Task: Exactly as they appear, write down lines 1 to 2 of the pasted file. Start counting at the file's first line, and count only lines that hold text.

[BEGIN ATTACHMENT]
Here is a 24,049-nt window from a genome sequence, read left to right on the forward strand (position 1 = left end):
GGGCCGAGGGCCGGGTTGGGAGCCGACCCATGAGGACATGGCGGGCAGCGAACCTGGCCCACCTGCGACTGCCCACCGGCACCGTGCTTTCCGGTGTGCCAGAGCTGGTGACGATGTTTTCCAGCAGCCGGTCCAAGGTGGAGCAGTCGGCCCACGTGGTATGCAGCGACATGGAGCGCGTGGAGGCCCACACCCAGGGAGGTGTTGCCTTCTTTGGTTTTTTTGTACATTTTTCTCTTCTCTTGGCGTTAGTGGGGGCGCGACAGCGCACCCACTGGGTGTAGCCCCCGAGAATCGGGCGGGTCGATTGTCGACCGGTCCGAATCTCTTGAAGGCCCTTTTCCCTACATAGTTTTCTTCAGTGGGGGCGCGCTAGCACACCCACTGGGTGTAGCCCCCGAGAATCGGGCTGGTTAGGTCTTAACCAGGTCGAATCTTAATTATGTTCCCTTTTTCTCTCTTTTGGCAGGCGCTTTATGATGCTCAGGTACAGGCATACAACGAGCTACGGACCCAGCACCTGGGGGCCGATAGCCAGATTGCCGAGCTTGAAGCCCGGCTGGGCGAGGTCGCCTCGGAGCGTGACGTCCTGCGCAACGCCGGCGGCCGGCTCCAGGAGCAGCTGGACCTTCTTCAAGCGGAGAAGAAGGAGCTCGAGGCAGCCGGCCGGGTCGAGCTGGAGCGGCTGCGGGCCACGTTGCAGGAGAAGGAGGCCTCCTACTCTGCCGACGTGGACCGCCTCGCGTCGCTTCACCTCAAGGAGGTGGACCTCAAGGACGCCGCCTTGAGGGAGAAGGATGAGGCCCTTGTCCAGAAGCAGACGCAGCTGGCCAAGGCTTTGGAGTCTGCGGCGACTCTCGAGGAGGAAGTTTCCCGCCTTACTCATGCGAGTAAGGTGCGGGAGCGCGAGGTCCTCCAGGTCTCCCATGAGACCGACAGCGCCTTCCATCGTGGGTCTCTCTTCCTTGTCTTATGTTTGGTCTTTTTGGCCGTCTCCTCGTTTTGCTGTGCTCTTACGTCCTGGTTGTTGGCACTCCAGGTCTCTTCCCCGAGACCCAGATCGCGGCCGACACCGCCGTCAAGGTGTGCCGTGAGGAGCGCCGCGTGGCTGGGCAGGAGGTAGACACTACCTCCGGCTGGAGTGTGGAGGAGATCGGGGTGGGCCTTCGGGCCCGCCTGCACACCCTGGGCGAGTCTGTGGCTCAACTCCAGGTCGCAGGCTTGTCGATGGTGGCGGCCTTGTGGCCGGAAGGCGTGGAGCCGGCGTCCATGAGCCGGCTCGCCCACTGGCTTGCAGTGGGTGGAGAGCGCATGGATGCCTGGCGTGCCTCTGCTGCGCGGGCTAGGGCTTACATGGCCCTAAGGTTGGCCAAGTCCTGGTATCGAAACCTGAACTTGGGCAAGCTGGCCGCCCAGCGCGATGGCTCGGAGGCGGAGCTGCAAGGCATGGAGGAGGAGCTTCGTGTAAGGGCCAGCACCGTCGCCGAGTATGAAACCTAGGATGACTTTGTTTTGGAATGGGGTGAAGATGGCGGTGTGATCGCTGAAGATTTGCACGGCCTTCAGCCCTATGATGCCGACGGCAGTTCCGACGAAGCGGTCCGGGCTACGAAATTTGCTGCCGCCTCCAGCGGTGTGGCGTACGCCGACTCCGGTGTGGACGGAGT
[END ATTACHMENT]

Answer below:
Here is a 24,049-nt window from a genome sequence, read left to right on the forward strand (position 1 = left end):
GGGCCGAGGGCCGGGTTGGGAGCCGACCCATGAGGACATGGCGGGCAGCGAACCTGGCCCACCTGCGACTGCCCACCGGCACCGTGCTTTCCGGTGTGCCAGAGCTGGTGACGATGTTTTCCAGCAGCCGGTCCAAGGTGGAGCAGTCGGCCCACGTGGTATGCAGCGACATGGAGCGCGTGGAGGCCCACACCCAGGGAGGTGTTGCCTTCTTTGGTTTTTTTGTACATTTTTCTCTTCTCTTGGCGTTAGTGGGGGCGCGACAGCGCACCCACTGGGTGTAGCCCCCGAGAATCGGGCGGGTCGATTGTCGACCGGTCCGAATCTCTTGAAGGCCCTTTTCCCTACATAGTTTTCTTCAGTGGGGGCGCGCTAGCACACCCACTGGGTGTAGCCCCCGAGAATCGGGCTGGTTAGGTCTTAACCAGGTCGAATCTTAATTATGTTCCCTTTTTCTCTCTTTTGGCAGGCGCTTTATGATGCTCAGGTACAGGCATACAACGAGCTACGGACCCAGCACCTGGGGGCCGATAGCCAGATTGCCGAGCTTGAAGCCCGGCTGGGCGAGGTCGCCTCGGAGCGTGACGTCCTGCGCAACGCCGGCGGCCGGCTCCAGGAGCAGCTGGACCTTCTTCAAGCGGAGAAGAAGGAGCTCGAGGCAGCCGGCCGGGTCGAGCTGGAGCGGCTGCGGGCCACGTTGCAGGAGAAGGAGGCCTCCTACTCTGCCGACGTGGACCGCCTCGCGTCGCTTCACCTCAAGGAGGTGGACCTCAAGGACGCCGCCTTGAGGGAGAAGGATGAGGCCCTTGTCCAGAAGCAGACGCAGCTGGCCAAGGCTTTGGAGTCTGCGGCGACTCTCGAGGAGGAAGTTTCCCGCCTTACTCATGCGAGTAAGGTGCGGGAGCGCGAGGTCCTCCAGGTCTCCCATGAGACCGACAGCGCCTTCCATCGTGGGTCTCTCTTCCTTGTCTTATGTTTGGTCTTTTTGGCCGTCTCCTCGTTTTGCTGTGCTCTTACGTCCTGGTTGTTGGCACTCCAGGTCTCTTCCCCGAGACCCAGATCGCGGCCGACACCGCCGTCAAGGTGTGCCGTGAGGAGCGCCGCGTGGCTGGGCAGGAGGTAGACACTACCTCCGGCTGGAGTGTGGAGGAGATCGGGGTGGGCCTTCGGGCCCGCCTGCACACCCTGGGCGAGTCTGTGGCTCAACTCCAGGTCGCAGGCTTGTCGATGGTGGCGGCCTTGTGGCCGGAAGGCGTGGAGCCGGCGTCCATGAGCCGGCTCGCCCACTGGCTTGCAGTGGGTGGAGAGCGCATGGATGCCTGGCGTGCCTCTGCTGCGCGGGCTAGGGCTTACATGGCCCTAAGGTTGGCCAAGTCCTGGTATCGAAACCTGAACTTGGGCAAGCTGGCCGCCCAGCGCGATGGCTCGGAGGCGGAGCTGCAAGGCATGGAGGAGGAGCTTCGTGTAAGGGCCAGCACCGTCGCCGAGTATGAAACCTAGGATGACTTTGTTTTGGAATGGGGTGAAGATGGCGGTGTGATCGCTGAAGATTTGCACGGCCTTCAGCCCTATGATGCCGACGGCAGTTCCGACGAAGCGGTCCGGGCTACGAAATTTGCTGCCGCCTCCAGCGGTGTGGCGTACGCCGACTCCGGTGTGGACGGAGT